Ten-year-old “Lily” was born in a refugee camp half a world away. When her parents were granted asylum in the United States, she was excited and curious about what life would be like. The camp had no schools and Lily knew education would change the course of her life.
The family was placed in Clarkston, Ga., an eastern suburb of Atlanta home to immigrants from more than 60 countries. Lily speaks no English and the 100-plus languages spoken in Clarkston confused her even more — but school was about to start and her excitement knew no bounds.
But this refugee girl with no schooling, who could speak no English, was going to be placed in fifth grade. On top of that her parents were handed a list of required school supplies costing more than $100.
Even working multiple jobs how could they begin to afford that for their five children? And the entire family was only beginning to learn English so how could they help her with homework?
The best news of all arrived when an Alabama Baptist volunteer knocked on Lily’s door. Elizabeth Beavers of Crossroads Baptist Church, Warrior, Ala., was distributing flyers advertising a back-to-school event the next day, Aug. 3, at nearby Clarkston International Bible Church (CIBC). The flyer announced the church’s ministry center would be providing backpacks filled with all the needed supplies — for free — and there would be registration tables for English classes and tutoring, as well as a host of other necessities such as free shoes, reading glasses and health screenings.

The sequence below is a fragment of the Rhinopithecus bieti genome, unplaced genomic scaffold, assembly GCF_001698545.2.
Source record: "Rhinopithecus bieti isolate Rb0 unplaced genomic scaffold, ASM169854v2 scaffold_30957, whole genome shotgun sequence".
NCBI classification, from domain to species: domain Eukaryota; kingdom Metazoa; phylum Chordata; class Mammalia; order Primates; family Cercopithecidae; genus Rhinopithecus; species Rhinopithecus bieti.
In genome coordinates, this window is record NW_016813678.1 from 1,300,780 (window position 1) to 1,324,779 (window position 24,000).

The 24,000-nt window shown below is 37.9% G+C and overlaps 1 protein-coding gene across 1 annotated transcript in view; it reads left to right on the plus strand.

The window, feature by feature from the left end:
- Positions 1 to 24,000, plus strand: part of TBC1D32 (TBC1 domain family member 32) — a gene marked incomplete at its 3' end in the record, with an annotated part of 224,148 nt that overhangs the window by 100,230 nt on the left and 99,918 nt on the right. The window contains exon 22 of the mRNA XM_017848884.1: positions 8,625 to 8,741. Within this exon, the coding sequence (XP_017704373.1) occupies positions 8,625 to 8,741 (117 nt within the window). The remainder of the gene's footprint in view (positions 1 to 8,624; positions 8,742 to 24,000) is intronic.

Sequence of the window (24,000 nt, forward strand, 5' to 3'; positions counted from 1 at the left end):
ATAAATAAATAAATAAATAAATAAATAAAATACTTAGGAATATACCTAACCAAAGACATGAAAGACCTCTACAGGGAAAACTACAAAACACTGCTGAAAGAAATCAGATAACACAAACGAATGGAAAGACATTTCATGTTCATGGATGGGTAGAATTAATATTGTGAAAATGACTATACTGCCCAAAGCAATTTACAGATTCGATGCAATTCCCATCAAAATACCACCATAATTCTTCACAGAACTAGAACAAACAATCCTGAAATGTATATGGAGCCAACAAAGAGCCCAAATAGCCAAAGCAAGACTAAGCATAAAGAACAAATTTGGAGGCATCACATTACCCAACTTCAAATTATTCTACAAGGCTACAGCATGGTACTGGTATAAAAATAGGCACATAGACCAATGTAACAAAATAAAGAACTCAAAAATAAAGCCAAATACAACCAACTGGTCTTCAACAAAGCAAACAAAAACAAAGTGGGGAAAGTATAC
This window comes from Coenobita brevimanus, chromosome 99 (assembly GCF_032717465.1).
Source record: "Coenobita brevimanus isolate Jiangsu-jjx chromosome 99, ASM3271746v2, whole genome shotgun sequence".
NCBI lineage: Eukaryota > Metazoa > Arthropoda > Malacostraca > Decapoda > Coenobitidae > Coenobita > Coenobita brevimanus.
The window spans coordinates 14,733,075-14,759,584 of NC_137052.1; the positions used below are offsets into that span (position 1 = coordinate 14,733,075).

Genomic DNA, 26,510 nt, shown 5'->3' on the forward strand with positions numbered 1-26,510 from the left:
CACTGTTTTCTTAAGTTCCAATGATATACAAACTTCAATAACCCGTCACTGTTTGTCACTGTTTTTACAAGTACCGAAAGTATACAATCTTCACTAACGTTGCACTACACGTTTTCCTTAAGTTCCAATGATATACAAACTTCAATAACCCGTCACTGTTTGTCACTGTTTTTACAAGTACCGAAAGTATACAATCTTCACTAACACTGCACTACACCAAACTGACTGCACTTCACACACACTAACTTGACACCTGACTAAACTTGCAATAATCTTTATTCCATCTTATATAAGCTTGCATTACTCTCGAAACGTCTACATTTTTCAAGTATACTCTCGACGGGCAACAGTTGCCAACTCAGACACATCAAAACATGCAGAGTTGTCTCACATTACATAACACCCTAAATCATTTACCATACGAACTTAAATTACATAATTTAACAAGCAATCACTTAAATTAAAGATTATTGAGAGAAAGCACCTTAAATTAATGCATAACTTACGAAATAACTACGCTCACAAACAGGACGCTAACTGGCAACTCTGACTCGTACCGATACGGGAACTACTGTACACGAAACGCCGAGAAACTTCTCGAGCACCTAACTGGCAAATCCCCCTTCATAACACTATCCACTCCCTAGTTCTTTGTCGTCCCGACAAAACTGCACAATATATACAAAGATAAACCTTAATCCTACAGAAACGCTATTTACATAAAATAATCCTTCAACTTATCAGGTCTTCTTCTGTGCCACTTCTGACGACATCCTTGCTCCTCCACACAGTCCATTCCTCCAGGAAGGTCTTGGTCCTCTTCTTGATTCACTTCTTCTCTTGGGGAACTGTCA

As many as 3,500 people came to the ministry center at CIBC, according to David Creswell, a Send Relief missionary with the North American Mission Board.
In addition to a warm welcome, each family was offered a New Testament and about 160 volunteers — many of them from Alabama — had opportunities to explain the good news of God’s love to a multitude who had never even heard of Jesus.
The 2,166 backpacks filled with more than 35,000 school supplies were provided by the 2018 “Christmas in August” campaign of national Woman’s Missionary Union, Creswell said.
But the event not only provided desperately needed resources and a gospel witness to refugee and immigrant families, it also gave the Lord an opportunity to speak to volunteers’ hearts about how He has brought the lost nations of the world to their own backyard.
Click here to read more.
Source: Baptist Press